The odds were stacked against them but Netherlands, yet again, showed some gumption and flair on the field as they did not let New Zealand post a huge score. The qualifiers, as happened in their game against Pakistan, dominated certain periods of the game but were unable to hold onto their advantage for longer periods. New Zealand went on to post 322 for seven.
Chasing 323 for victory was never going to be easy against the New Zealand attack. Netherlands batters got off to decent starts but couldn’t build upon it as the Kiwi bowlers denied them scoring opportunities. Most of the non-Test playing nations suffer from lack of quality batters. This hamstrings them when facing the bigger teams, who are able to wiggle out of tight situations like India managed to do against the Australians in Chennai the other night.
As It Happened
Like in the previous game, Netherlands didn’t have the batters who could tackle the Kiwi bowlers. Colin Ackermann top scored with 69 (73b; 5×4) and skipper Scott Edwards made 30 but the others failed to make it count. They were bowled out for 223 with left-arm spinner Mitchell Santner finishing with five for 59 – the first five-wicket haul in ODIs on this ground. He bagged the player of the match award.
For New Zealand, it proved to be a good outing as their batters, unlike in their previous game against champions England, were tested quite a bit by the Dutch bowlers. One doesn’t often get to see 18 dot balls being bowled on the trot at the start of an innings. Netherlands off-spinner Aryan Dutt bowled two maiden overs and pacer Ryan Klein the third one as New Zealand openers Devon Conway and Will Young were left stroke less in the first three overs. The shackles were broken by Young when he drove Klein past the mid-off fielder to the fence for the first scoring shot of the innings off the 19th ball.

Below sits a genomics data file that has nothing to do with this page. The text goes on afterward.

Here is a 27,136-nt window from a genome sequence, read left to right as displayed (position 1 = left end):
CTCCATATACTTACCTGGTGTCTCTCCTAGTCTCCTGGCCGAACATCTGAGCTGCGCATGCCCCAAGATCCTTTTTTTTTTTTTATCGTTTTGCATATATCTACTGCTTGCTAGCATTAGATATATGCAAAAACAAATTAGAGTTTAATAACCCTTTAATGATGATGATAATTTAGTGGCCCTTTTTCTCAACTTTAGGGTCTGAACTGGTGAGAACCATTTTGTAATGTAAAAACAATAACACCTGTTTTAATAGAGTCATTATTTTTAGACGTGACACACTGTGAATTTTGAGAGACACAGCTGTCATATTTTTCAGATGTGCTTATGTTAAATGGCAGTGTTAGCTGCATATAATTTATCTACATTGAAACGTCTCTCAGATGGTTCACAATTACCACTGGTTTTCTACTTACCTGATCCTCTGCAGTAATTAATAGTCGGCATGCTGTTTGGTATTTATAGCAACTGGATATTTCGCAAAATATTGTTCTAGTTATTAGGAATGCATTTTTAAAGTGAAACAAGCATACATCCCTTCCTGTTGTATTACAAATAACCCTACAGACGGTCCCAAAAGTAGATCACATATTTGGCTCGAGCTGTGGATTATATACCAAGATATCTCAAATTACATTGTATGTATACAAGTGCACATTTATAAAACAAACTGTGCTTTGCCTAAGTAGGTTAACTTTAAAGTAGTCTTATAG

Thereafter, it was a Young and Conway (32; 40b, 5×4, 1×6) show as they went after the Netherlands’ bowlers. They went on to add 67 for the first wicket in 12.1 overs (effectively 9.1 overs) before Conway, who had struck an unbeaten century in the previous game, was tricked into a false stroke by left-arm spinner Roelof van der Merwe.
Young (70; 80b, 7×4, 2×6) was joined by another centurion Rachin Ravindra and the duo made steady progress. The 11 to 40 overs period was a mixed bag for both teams. One was reminded of two boxers encircling each other and throwing the occasional jab but wary of landing the knock-out punch. The Kiwis scored 175 runs and lost three wickets in the process. They were steady in their approach and built a platform for an assault in the last 10 overs. The Netherlands, on the other hand, too were quite satisfied with it as they had kept the Kiwi batters under control. They have never let them cut loose during this period.
There was quite a drama in the 32nd over bowled by medium pacer Ryan Klein. A confident leg before appeal against Ravindra was turned down and the review didn’t help Netherlands either though one felt it was quite a close call and the umpire’s call benefitted Ravindra. In the same over, Daryl Mitchell (48; 47b, 5×4, 2×6) was dropped by debutant Sybrand Engelbrecht. However, Netherlands broke through in the next over as van der Merwe had Ravindra (51; 51b, 3×4, 1×6) caught by wicketkeeper Scott Edwards.
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In the five overs (40 to 45), New Zealand managed to score only 24 and lost three wickets as Netherlands enjoyed another good phase. However, the Kiwis got a whopping 51 in the last three overs as the Netherlands bowlers and fielders succumbed to the pressure. Skipper Tom Latham scored 54 (46b; 6×4, 1×6) and Mitchell Santner got a 17-ball 36 (3×4, 2×6) as New Zealand reached 322 for seven.